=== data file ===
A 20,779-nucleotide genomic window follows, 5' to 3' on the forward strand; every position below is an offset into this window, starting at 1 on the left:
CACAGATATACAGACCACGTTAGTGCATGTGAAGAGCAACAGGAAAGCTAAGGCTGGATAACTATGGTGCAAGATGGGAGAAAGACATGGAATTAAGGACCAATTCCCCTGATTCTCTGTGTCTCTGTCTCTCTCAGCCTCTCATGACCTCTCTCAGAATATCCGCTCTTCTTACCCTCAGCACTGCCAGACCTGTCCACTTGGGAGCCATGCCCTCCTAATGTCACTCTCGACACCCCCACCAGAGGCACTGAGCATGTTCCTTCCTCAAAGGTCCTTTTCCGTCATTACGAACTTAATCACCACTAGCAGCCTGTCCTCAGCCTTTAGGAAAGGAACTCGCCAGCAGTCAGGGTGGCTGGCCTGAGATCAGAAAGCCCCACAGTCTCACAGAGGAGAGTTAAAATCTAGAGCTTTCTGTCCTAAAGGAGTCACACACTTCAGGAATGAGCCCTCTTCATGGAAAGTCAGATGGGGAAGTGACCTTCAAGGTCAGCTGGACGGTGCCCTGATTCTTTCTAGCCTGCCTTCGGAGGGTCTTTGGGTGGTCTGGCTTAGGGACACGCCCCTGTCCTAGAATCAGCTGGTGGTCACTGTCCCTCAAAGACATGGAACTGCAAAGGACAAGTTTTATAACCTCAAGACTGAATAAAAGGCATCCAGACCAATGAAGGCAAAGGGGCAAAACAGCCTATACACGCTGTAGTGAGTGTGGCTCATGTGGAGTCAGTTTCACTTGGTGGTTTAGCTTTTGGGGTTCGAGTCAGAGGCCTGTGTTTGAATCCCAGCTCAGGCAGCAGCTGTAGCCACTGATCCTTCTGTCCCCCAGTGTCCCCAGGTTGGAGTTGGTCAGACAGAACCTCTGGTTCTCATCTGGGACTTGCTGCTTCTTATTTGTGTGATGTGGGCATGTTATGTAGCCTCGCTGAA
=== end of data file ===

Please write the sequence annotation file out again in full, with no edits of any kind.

A 20,779-nucleotide genomic window follows, 5' to 3' on the forward strand; every position below is an offset into this window, starting at 1 on the left:
CACAGATATACAGACCACGTTAGTGCATGTGAAGAGCAACAGGAAAGCTAAGGCTGGATAACTATGGTGCAAGATGGGAGAAAGACATGGAATTAAGGACCAATTCCCCTGATTCTCTGTGTCTCTGTCTCTCTCAGCCTCTCATGACCTCTCTCAGAATATCCGCTCTTCTTACCCTCAGCACTGCCAGACCTGTCCACTTGGGAGCCATGCCCTCCTAATGTCACTCTCGACACCCCCACCAGAGGCACTGAGCATGTTCCTTCCTCAAAGGTCCTTTTCCGTCATTACGAACTTAATCACCACTAGCAGCCTGTCCTCAGCCTTTAGGAAAGGAACTCGCCAGCAGTCAGGGTGGCTGGCCTGAGATCAGAAAGCCCCACAGTCTCACAGAGGAGAGTTAAAATCTAGAGCTTTCTGTCCTAAAGGAGTCACACACTTCAGGAATGAGCCCTCTTCATGGAAAGTCAGATGGGGAAGTGACCTTCAAGGTCAGCTGGACGGTGCCCTGATTCTTTCTAGCCTGCCTTCGGAGGGTCTTTGGGTGGTCTGGCTTAGGGACACGCCCCTGTCCTAGAATCAGCTGGTGGTCACTGTCCCTCAAAGACATGGAACTGCAAAGGACAAGTTTTATAACCTCAAGACTGAATAAAAGGCATCCAGACCAATGAAGGCAAAGGGGCAAAACAGCCTATACACGCTGTAGTGAGTGTGGCTCATGTGGAGTCAGTTTCACTTGGTGGTTTAGCTTTTGGGGTTCGAGTCAGAGGCCTGTGTTTGAATCCCAGCTCAGGCAGCAGCTGTAGCCACTGATCCTTCTGTCCCCCAGTGTCCCCAGGTTGGAGTTGGTCAGACAGAACCTCTGGTTCTCATCTGGGACTTGCTGCTTCTTATTTGTGTGATGTGGGCATGTTATGTAGCCTCGCTGAA